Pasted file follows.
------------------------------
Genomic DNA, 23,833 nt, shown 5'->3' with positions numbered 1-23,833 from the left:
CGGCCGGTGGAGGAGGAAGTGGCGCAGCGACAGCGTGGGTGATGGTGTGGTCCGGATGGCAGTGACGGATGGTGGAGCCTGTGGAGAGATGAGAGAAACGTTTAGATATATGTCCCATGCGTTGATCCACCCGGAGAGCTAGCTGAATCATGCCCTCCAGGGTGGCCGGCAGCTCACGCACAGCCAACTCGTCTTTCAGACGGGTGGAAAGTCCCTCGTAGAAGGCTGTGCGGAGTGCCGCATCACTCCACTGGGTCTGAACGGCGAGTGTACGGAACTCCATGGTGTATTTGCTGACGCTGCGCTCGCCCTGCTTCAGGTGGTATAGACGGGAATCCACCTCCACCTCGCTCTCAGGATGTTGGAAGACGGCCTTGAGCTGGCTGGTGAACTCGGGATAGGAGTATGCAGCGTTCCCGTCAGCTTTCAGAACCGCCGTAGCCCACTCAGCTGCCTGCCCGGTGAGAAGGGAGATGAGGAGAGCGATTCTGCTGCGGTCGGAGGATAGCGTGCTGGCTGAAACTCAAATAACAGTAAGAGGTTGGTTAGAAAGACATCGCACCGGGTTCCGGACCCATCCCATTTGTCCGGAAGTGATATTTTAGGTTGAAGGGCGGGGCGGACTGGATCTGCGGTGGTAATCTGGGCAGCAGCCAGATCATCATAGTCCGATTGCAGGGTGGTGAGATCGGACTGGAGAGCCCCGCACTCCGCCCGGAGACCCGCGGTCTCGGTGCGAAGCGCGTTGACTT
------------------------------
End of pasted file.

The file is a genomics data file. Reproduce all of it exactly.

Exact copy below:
Genomic DNA, 23,833 nt, shown 5'->3' with positions numbered 1-23,833 from the left:
CGGCCGGTGGAGGAGGAAGTGGCGCAGCGACAGCGTGGGTGATGGTGTGGTCCGGATGGCAGTGACGGATGGTGGAGCCTGTGGAGAGATGAGAGAAACGTTTAGATATATGTCCCATGCGTTGATCCACCCGGAGAGCTAGCTGAATCATGCCCTCCAGGGTGGCCGGCAGCTCACGCACAGCCAACTCGTCTTTCAGACGGGTGGAAAGTCCCTCGTAGAAGGCTGTGCGGAGTGCCGCATCACTCCACTGGGTCTGAACGGCGAGTGTACGGAACTCCATGGTGTATTTGCTGACGCTGCGCTCGCCCTGCTTCAGGTGGTATAGACGGGAATCCACCTCCACCTCGCTCTCAGGATGTTGGAAGACGGCCTTGAGCTGGCTGGTGAACTCGGGATAGGAGTATGCAGCGTTCCCGTCAGCTTTCAGAACCGCCGTAGCCCACTCAGCTGCCTGCCCGGTGAGAAGGGAGATGAGGAGAGCGATTCTGCTGCGGTCGGAGGATAGCGTGCTGGCTGAAACTCAAATAACAGTAAGAGGTTGGTTAGAAAGACATCGCACCGGGTTCCGGACCCATCCCATTTGTCCGGAAGTGATATTTTAGGTTGAAGGGCGGGGCGGACTGGATCTGCGGTGGTAATCTGGGCAGCAGCCAGATCATCATAGTCCGATTGCAGGGTGGTGAGATCGGACTGGAGAGCCCCGCACTCCGCCCGGAGACCCGCGGTCTCGGTGCGAAGCGCGTTGACTT